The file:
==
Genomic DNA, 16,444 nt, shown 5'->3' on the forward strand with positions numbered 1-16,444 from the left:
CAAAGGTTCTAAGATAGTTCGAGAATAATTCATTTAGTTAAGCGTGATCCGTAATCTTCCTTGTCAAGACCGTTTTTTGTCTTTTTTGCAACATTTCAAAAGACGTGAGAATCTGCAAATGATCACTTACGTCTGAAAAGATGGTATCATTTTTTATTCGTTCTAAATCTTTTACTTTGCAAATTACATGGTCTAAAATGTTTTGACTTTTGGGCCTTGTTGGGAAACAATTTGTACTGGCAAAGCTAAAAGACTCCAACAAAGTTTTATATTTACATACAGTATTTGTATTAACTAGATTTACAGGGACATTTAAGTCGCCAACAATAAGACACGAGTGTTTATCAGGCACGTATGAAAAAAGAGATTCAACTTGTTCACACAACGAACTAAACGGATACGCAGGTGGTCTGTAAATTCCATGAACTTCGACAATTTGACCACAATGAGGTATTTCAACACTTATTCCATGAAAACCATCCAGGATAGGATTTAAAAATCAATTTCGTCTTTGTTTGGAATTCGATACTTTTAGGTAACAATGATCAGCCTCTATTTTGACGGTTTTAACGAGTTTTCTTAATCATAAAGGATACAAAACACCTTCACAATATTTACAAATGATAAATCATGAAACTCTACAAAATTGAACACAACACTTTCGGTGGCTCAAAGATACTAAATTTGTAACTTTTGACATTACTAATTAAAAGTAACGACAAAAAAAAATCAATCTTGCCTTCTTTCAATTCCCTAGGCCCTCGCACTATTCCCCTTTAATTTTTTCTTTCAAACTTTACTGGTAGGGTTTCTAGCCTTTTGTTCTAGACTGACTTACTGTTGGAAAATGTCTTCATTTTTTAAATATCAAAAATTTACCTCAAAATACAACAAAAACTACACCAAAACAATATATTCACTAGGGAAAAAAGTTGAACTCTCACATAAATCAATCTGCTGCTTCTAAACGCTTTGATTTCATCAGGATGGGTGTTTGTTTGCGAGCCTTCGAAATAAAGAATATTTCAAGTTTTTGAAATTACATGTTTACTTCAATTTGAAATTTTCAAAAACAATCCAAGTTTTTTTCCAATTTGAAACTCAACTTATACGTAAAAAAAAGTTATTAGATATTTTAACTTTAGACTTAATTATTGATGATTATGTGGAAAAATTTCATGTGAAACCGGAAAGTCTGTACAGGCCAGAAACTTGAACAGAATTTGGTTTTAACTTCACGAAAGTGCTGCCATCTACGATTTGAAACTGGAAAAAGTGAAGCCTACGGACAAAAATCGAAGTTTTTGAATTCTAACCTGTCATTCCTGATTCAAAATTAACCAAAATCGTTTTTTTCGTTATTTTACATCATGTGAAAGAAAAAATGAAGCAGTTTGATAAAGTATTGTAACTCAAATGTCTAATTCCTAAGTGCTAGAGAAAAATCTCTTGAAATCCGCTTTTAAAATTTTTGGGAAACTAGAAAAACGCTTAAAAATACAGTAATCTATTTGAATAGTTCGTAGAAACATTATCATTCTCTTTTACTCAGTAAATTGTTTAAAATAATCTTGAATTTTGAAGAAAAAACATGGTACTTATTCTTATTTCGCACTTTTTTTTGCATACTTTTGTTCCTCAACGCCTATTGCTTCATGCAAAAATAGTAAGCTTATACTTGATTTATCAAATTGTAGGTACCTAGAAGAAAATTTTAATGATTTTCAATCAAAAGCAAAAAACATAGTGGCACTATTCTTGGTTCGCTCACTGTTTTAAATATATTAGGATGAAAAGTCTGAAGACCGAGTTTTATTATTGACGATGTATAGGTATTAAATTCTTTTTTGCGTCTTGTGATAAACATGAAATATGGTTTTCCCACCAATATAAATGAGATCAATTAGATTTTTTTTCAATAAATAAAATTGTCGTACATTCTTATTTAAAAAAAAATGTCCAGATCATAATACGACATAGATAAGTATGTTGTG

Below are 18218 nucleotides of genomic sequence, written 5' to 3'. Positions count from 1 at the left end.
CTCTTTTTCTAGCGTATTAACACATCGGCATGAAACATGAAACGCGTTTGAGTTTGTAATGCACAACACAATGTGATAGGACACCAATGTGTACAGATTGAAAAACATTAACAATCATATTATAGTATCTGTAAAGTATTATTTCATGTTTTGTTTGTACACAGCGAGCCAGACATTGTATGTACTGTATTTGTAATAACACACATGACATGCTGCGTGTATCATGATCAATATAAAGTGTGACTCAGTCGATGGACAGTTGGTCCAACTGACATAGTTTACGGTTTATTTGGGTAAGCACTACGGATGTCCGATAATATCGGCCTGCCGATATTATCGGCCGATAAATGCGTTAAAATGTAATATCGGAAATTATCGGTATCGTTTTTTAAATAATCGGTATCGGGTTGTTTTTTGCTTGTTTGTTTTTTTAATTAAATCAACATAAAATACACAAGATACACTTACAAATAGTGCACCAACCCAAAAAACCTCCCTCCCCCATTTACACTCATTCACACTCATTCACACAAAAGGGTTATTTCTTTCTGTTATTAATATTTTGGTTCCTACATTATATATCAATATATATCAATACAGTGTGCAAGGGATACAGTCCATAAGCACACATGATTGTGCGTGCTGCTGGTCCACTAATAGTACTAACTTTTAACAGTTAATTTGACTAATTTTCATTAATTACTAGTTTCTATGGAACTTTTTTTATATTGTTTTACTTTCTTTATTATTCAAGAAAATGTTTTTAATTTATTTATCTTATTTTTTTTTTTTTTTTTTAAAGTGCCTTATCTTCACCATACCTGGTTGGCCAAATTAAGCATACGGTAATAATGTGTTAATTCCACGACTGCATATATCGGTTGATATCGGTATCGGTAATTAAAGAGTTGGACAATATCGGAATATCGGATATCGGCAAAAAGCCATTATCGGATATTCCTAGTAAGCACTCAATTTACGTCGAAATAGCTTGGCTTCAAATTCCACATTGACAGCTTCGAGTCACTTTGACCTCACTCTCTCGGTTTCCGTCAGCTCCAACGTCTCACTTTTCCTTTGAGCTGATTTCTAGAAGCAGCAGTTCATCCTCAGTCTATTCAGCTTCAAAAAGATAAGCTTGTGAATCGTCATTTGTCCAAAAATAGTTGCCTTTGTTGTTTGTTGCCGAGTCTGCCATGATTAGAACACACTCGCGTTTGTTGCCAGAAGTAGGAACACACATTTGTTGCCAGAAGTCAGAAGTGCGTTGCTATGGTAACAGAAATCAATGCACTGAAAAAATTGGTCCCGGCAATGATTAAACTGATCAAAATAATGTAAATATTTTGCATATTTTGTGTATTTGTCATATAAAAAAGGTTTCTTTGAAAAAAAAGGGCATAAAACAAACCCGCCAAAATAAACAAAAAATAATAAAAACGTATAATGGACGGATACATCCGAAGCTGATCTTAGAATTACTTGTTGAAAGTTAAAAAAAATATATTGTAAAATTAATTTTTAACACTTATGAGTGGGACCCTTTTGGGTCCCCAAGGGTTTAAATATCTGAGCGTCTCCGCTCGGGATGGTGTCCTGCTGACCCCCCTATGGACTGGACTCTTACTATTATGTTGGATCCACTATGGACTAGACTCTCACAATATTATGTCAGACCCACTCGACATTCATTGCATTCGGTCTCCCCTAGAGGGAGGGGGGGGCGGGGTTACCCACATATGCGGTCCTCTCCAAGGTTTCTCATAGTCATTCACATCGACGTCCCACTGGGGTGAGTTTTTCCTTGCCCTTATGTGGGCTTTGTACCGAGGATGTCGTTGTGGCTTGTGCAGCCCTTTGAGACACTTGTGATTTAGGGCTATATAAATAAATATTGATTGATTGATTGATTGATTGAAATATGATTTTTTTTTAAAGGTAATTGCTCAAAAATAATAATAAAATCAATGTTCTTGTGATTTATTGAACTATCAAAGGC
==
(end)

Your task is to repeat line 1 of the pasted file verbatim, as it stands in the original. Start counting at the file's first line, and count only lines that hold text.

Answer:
Genomic DNA, 16,444 nt, shown 5'->3' on the forward strand with positions numbered 1-16,444 from the left: